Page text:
In the 1930s there was a tendency among the English intelligentsia towards Marxism.  The First World War had left terrible scars, and despotic aspects of British imperialism sickened a generation exposed to four years of military idiocy.  Marxism was idealistic, and so it was fashionable to be pro-Russian, despite published information as to the fearsome and repressive nature of the Soviet regime.  World War II and Hitler's eastern invasion made bedfellows of Russia and the West, to be followed immediately by a stand-off between the two emergent world powers, and the Cold War.

       But idealism is not easily snuffed out.  In the new prosperity of the 60s and 70s neo-Marxism flourished.  To be on the left was de rigueur.  Every political grouping claimed to be lefter than thou (good old English puritanism conjoining by chance with the meek and gentle forbearances of the hippy movement.)  Television directors sat on expensive black sofas proclaiming power to the people.  A famous actress stood outside the Soho Poly Theatre in the rain handing out leaflets, an old scarf tied round her head like a Holocaust victim - gesture politics from a woman who had never been without a hot bath in her life.

        It was, in a way, endearing, even heart-warming to see a new generation so well-fed and unoppressed that they could play mock politics - viz the 1968 Paris "uprising" when the Comedie Francaise got trashed.  In the 1980s Thatcher said "There is no such thing as society."  Consumerism was God - well, who doesn't want a warm, dry house and toys?  And then the Berlin wall came down and the invasion of the West by the rest of the world began.  How to stop it?  Perhaps political refugees could be given acceptance, but the poor as well?  Could these invasions be legitimate? - mea culpa had been a liberal theme since the turn of the century.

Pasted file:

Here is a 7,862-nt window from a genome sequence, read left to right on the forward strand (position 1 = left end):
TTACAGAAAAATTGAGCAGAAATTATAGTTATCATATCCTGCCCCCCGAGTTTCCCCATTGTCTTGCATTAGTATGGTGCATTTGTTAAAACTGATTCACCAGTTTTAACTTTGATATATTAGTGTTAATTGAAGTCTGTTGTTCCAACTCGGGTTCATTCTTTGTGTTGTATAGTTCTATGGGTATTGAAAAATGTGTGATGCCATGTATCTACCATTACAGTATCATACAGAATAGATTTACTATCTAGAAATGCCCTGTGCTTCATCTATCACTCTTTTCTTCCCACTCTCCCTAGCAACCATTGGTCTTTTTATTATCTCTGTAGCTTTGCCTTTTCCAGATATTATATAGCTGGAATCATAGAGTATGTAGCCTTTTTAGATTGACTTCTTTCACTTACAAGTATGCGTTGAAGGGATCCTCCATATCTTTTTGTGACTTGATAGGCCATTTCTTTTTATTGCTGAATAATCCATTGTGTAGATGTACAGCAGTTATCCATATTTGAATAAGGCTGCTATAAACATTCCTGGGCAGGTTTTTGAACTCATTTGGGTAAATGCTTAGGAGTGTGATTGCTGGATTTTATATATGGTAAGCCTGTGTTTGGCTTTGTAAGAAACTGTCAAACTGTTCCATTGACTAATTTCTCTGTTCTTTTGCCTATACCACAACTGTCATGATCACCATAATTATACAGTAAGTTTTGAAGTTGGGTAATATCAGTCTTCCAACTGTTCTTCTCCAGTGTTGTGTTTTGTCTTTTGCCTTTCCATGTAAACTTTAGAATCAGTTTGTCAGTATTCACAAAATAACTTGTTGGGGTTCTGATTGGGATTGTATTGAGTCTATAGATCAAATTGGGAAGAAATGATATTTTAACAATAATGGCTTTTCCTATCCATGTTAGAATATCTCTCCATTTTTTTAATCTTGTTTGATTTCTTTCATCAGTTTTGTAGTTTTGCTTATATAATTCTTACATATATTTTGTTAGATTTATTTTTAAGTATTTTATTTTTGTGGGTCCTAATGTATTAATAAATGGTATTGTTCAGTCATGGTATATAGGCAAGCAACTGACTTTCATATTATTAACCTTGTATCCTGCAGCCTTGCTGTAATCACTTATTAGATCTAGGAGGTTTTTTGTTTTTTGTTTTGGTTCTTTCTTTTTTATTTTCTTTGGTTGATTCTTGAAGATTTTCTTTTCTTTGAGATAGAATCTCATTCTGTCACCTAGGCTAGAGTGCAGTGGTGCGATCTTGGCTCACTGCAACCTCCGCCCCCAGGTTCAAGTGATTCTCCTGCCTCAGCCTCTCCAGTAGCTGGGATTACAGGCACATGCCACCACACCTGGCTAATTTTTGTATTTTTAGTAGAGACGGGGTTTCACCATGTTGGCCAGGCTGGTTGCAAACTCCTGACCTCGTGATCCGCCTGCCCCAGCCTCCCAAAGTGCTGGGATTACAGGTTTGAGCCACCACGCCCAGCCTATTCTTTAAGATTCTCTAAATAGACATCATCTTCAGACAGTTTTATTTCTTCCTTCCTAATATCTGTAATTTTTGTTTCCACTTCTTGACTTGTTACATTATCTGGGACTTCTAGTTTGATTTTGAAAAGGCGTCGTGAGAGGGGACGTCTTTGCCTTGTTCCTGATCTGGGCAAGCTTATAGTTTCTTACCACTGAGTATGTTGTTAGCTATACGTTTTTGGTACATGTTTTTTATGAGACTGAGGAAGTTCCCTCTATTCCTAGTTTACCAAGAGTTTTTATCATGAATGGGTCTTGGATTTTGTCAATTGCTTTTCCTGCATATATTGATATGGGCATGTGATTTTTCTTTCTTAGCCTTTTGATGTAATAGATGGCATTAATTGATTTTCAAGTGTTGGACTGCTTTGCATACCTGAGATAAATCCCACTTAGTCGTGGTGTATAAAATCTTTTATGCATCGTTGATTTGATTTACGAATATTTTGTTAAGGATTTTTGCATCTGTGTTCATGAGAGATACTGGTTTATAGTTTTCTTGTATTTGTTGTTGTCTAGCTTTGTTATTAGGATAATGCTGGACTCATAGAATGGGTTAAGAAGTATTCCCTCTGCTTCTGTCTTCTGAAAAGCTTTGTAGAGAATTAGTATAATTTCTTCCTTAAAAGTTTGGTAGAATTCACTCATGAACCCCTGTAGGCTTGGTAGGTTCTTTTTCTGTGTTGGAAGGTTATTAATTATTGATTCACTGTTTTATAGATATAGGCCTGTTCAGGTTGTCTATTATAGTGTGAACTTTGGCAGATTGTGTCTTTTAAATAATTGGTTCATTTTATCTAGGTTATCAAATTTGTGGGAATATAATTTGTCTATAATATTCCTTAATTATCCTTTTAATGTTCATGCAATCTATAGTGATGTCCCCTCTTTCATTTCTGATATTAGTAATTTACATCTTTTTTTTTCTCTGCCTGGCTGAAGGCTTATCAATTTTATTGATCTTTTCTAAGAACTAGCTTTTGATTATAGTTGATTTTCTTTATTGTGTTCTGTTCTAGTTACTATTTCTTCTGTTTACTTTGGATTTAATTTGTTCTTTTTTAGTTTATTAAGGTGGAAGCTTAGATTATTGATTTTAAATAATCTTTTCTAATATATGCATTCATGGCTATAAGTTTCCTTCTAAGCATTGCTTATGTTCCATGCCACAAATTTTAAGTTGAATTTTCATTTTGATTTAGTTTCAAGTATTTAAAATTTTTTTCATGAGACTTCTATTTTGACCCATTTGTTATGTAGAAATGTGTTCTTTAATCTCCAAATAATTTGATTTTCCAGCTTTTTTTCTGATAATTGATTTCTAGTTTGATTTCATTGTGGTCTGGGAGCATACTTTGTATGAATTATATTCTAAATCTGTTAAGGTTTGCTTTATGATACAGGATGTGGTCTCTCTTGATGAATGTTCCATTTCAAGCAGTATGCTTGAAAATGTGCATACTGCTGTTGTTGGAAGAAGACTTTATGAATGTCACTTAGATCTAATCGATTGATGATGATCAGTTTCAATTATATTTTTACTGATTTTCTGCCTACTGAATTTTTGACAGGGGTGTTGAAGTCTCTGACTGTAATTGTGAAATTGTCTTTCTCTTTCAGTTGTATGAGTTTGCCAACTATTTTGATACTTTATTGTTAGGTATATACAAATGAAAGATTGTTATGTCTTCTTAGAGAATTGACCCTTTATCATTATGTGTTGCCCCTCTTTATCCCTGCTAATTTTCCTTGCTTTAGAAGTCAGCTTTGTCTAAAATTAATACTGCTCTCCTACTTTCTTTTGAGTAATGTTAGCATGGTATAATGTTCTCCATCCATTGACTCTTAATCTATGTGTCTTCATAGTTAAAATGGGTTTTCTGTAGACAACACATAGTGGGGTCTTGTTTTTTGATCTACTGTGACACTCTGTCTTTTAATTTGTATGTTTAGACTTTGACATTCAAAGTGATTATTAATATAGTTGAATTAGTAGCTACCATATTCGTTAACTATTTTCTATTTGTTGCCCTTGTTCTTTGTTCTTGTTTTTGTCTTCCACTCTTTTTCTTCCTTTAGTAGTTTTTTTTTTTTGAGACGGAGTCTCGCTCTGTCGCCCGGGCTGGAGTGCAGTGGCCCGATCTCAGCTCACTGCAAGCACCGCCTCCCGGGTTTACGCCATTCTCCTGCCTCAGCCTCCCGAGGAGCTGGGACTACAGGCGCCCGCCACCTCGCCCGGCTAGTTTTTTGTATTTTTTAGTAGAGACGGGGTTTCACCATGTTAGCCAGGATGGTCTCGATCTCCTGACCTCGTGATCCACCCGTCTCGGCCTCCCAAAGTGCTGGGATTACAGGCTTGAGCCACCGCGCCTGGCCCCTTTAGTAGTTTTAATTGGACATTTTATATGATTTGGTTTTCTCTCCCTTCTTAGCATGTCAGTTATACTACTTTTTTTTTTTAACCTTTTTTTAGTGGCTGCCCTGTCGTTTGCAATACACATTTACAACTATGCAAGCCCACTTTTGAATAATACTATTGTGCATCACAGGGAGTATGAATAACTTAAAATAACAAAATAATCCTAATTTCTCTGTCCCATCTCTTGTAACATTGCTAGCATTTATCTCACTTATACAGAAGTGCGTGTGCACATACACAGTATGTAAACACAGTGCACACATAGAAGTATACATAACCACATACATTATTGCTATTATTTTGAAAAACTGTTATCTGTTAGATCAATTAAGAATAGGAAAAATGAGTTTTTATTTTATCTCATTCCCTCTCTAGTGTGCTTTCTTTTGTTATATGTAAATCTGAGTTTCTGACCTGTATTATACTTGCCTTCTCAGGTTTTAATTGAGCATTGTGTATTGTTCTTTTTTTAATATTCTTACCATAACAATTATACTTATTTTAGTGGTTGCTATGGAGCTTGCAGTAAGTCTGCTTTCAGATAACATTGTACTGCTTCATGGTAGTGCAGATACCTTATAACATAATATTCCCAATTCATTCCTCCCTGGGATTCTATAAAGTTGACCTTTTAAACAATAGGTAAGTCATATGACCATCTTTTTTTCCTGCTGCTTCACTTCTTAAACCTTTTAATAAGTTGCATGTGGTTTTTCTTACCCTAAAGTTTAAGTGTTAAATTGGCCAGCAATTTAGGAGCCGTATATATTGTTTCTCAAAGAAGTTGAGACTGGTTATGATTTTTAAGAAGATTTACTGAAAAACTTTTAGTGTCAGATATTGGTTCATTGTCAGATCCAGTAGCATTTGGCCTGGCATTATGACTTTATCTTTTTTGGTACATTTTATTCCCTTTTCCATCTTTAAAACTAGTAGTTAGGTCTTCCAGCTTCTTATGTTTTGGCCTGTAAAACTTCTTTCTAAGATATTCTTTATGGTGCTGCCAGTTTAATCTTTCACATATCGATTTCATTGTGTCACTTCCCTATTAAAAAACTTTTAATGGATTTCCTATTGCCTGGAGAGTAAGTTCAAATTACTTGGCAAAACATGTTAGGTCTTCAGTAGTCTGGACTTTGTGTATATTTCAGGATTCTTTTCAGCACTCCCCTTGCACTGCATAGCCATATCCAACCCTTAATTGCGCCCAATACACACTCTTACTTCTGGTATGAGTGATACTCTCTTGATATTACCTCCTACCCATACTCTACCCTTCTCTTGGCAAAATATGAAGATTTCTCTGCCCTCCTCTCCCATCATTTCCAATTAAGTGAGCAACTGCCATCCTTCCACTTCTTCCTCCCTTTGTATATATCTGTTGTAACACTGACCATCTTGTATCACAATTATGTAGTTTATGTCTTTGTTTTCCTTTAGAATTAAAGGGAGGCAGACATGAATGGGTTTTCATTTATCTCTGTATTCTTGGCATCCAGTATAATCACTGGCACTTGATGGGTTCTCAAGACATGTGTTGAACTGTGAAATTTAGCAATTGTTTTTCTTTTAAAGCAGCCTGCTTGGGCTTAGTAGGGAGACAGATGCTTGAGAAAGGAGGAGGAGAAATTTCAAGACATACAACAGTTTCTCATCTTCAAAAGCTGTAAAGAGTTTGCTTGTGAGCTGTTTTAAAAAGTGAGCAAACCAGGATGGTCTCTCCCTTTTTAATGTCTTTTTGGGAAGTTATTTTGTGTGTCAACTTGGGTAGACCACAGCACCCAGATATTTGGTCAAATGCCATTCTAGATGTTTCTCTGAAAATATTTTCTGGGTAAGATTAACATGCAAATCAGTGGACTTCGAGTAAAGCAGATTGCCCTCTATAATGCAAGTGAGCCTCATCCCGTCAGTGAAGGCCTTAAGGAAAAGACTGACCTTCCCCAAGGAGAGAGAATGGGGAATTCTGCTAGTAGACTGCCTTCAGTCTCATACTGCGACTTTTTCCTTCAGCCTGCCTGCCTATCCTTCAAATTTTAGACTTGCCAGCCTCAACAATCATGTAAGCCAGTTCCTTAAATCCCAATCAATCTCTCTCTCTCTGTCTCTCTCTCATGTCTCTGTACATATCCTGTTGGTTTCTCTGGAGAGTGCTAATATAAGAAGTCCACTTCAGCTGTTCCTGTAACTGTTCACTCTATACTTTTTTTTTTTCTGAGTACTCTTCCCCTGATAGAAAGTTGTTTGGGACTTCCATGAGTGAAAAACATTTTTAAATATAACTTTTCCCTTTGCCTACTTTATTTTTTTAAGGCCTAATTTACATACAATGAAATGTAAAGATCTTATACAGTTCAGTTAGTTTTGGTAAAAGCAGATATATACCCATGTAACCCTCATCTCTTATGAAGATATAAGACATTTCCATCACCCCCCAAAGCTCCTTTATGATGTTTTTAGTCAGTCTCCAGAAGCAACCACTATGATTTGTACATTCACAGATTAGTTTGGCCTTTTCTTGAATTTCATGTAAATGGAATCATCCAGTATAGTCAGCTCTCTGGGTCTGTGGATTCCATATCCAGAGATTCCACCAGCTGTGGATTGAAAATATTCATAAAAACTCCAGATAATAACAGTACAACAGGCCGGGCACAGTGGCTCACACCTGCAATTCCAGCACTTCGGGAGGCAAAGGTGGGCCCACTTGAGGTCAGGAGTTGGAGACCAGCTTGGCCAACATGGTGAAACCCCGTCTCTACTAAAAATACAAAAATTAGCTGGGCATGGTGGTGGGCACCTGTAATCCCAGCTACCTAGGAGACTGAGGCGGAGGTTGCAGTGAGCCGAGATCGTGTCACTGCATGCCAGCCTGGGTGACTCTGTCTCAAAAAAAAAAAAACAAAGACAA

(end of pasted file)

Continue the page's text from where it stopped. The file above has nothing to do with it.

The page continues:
It is not fashionable to write overtly political plays nowadays.  In the 70s it was mandatory.  Those of us who chose to hide the emetic under the jam and attempted restraint from imposition were likely to be dismissed as marginal, if not reactionary.  Dramatic metaphor today is polarised between the cute and the impenetrable.  You pick your shtick - not, you hope, as laughably non-existent as the Emperor's new clothes, neither inaccessibly Manichean, that condescending mode, nor irrelevantly exciting.  Writers have many weapons - suspense, terror, titillation and humour (the most lethal and the least respected.)

        For a play about today I used the memory of a woman I once knew.  She was a Russian Jewess who, having escaped from Nazi Germany, had married a man she loathed in order to get British citizenship.  She was stunningly and exotically  beautiful, cultured, multi-lingual, highly intelligent, and cut a swathe through the 50s literary world...she had a penchant for poets.  But, underneath, there was detachment.  She suffered depressions.  And there was always the underlying contempt: "What do you know?"

        As a species we are troubled by injustice - thank God.  In the prosperous, industrialised West there is still want and deprivation for so many people.  Why?  We have the information, the solutions - enough to feed and house the world.  Perhaps all we need is love, or at least instruction on how and why to respect the needs of strangers.  In Petersburg recently a tired and respectable-looking man offered me a currency deal on the street.  I said I was leaving for London the next day and offered him cigarettes for goodwill.  He went red with humiliation and walked away.

        The real-life model for Natalya is dead.  In "Natalya" the play, she is a survivor.  Criminal of course.

                                                                                                                                   Pam Gems